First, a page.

The latest research seems to suggest that giving toddlers 1% or skim milk in an effort to prevent obesity may not yield dramatic benefits. This practice was recently adopted, with the American Academy of Pediatrics even suggesting a swap to 1% or skim milk at age 1 (if no contraindications to the lower calorie/fat beverage was present) in an effort to head off obesity. Researchers at University of Virginia School of Medicine reviewed data on 10,700 US children ages 2 and 4 and noted, that the children who drank skim or 1% milk had higher BMIs than those who drank 2% or whole milk. Since the data was surprising, the researchers did look for some explanations. They theorize that families with “already overweight or obese toddlers” may be the ones strongly directed to offer skim or 1% milk to the children, so the study is clearly identifying kids who are already carrying excess weight, but who may not be losing enough weight to showcase the impact. In some cases, parent reporting (since this was a survey) may not be factual. And the actual intent of the study was to “curb saturated fat” and not to identify weight changes or specifically, weight loss – so again, the researchers might need to change the survey parameters to reflect specific impact on consumption of the lower calorie milks and weight change observations in the children.
Bottom line: More studies are needed and pediatricians still recommend that the lower calorie/lower fat milks should be the go-to choice in light of current obesity trends.
More than 180,000 deaths worldwide reported in 2010 were reported as directly connected to consumption of sugar-laden drinks, according to a recent study. In the US, 25,000 deaths in that year were reported as directly connected to consumption of high sugar beverages. The findings by a research fellow at Harvard School of Public Health, Gitanjal Singh, were presented at a recent American Heart Association meeting in New Orleans. Those against a soda tax and other government policies that would restrict sugary beverages, feel that the “direct correlation” does not exist specifically in this study. They interpret the findings to suggest that high consumption of these specific drinks correlates to “deaths from heart disease, diabetes and certain cancers.” So the claim that “sugary drinks kill” is overstepping the study’s findings, since sugary drink consumption is often paired with other poor eating and lifestyle habits and may not be the singular cause of deaths.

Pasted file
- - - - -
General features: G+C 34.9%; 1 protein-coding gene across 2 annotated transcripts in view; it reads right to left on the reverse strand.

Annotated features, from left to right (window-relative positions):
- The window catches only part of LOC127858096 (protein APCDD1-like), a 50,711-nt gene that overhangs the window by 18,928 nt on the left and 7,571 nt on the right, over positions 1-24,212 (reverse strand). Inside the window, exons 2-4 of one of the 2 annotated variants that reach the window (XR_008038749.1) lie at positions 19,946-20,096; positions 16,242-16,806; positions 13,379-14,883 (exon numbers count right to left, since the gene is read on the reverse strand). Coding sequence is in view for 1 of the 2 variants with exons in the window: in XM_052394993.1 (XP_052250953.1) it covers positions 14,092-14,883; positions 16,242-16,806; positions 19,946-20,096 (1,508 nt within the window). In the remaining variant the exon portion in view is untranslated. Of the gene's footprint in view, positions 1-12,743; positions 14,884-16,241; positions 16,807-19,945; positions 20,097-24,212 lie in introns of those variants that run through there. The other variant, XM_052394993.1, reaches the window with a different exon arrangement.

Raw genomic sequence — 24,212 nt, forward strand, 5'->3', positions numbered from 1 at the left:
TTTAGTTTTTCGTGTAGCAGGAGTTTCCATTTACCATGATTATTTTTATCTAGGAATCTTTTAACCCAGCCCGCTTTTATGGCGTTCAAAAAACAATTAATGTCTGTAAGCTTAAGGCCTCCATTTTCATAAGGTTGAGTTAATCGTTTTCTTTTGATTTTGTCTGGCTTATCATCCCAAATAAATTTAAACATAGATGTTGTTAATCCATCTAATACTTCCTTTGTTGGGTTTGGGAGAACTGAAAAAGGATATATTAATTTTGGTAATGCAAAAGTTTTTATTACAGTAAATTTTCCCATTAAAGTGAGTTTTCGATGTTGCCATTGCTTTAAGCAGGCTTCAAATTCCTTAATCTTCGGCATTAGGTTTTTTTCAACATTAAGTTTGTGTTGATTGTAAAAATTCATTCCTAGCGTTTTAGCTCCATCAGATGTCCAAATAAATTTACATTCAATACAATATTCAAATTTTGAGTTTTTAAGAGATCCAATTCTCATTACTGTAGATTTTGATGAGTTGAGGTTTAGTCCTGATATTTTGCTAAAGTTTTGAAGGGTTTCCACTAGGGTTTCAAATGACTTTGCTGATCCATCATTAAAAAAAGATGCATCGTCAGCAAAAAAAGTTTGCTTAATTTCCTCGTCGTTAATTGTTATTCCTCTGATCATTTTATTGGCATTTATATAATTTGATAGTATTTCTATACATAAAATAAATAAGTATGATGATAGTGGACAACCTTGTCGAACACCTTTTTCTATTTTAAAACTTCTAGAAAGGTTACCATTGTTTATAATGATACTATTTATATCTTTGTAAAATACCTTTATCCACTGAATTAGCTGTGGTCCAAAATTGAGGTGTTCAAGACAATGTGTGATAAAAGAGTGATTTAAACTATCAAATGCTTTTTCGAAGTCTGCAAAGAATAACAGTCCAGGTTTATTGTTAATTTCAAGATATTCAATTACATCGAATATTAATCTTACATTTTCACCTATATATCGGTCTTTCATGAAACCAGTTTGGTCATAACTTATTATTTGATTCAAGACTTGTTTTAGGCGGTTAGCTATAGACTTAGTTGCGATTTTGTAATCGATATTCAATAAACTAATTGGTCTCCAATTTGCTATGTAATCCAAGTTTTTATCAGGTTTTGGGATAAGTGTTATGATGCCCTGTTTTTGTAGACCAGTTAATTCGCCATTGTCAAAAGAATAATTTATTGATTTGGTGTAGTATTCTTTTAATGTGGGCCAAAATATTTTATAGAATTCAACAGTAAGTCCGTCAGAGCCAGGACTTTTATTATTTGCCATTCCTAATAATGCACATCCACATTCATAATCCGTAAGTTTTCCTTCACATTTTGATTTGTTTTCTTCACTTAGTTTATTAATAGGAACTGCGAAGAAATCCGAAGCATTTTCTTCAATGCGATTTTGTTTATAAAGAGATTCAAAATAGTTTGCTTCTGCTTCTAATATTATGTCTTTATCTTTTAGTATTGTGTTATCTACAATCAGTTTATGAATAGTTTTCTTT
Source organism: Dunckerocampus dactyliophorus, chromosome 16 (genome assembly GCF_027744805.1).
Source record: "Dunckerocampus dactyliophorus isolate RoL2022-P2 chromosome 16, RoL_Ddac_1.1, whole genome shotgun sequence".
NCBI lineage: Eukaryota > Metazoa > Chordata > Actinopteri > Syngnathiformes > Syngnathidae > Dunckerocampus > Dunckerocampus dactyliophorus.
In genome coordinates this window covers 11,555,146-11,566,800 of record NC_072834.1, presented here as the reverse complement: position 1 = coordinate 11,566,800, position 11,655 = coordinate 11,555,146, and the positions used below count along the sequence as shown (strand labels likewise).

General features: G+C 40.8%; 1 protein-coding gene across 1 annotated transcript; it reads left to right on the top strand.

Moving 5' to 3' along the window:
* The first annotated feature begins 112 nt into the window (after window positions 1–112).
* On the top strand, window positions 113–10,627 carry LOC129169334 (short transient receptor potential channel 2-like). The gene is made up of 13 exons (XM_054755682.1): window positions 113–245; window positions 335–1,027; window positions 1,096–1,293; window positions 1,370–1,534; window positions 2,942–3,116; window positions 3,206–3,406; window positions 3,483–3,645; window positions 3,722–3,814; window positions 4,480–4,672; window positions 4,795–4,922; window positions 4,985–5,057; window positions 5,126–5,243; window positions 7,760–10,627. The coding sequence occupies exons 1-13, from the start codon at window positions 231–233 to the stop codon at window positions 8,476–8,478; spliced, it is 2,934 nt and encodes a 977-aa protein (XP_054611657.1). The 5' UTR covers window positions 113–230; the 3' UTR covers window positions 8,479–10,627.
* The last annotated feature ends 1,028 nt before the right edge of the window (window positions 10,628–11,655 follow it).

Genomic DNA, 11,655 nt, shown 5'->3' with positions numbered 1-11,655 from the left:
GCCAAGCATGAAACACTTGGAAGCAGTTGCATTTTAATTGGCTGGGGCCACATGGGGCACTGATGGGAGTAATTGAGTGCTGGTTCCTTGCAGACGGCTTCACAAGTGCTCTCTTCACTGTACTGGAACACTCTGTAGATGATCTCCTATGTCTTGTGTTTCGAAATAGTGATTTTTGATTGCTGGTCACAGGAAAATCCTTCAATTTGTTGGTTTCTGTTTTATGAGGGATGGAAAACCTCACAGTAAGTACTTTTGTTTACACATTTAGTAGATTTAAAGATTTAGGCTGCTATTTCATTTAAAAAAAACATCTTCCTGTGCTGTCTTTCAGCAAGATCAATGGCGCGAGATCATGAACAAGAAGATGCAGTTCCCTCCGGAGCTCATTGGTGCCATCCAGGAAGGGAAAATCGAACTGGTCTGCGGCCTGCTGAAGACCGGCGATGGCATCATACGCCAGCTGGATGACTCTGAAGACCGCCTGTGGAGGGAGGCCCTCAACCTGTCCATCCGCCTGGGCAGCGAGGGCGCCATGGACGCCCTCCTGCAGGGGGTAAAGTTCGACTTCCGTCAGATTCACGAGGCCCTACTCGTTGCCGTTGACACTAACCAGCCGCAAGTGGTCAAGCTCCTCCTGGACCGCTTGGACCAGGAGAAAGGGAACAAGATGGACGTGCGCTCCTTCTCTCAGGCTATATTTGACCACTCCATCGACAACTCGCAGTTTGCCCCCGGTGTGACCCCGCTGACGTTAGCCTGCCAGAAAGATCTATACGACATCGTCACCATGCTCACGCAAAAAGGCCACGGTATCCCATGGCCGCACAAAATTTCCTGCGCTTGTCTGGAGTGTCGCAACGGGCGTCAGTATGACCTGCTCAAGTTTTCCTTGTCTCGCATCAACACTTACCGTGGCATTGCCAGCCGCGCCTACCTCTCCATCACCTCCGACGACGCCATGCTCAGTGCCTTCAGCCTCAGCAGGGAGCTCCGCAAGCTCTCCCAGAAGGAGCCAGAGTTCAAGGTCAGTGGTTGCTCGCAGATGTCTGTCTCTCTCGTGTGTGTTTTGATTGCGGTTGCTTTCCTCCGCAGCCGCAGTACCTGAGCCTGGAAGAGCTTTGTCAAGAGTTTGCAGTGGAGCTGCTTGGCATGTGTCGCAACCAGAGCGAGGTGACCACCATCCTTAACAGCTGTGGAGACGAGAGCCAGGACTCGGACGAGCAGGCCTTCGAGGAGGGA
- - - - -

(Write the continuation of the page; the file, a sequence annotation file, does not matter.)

Bottom line: Sugary drinks have way too many calories and regular consumption may contribute to health risks and chronic conditions that carry a high degree of mortality.
Neal Barnard, author of the new book Power Foods, suggests that eating a plant-based diet, increasing the number of hours you sleep, and exercising regularly, may protect you from developing memory problems later in life. Dr. Barnard also has a PBS special, Protect Your Memory, airing in spring. He suggests eating from “his” four food groups – fruits, grains, legumes and vegetables, keeping oils low, and totally avoiding saturated and trans fats, excess iron, copper and aluminum. Critics say he uses epidemiological studies that observe people over time, instead of the gold standard double blind randomized, controlled studies to support the diet's claims. Some researchers point out that even vegans and vegetarians develop Alzheimer’s disease.
Bottom line: There is little doubt that lifestyle and specifically the kinds of foods we eat regularly may be one strong component of dementia and Alzheimer’s disease risk. The benefits of eating a mostly plant-based diet are numerous. For those not inspired to overhaul their diet completely, reducing animal fats as protein sources in the diet, and limiting highly processed foods, may be easier goals.
Published On: March 22, 2013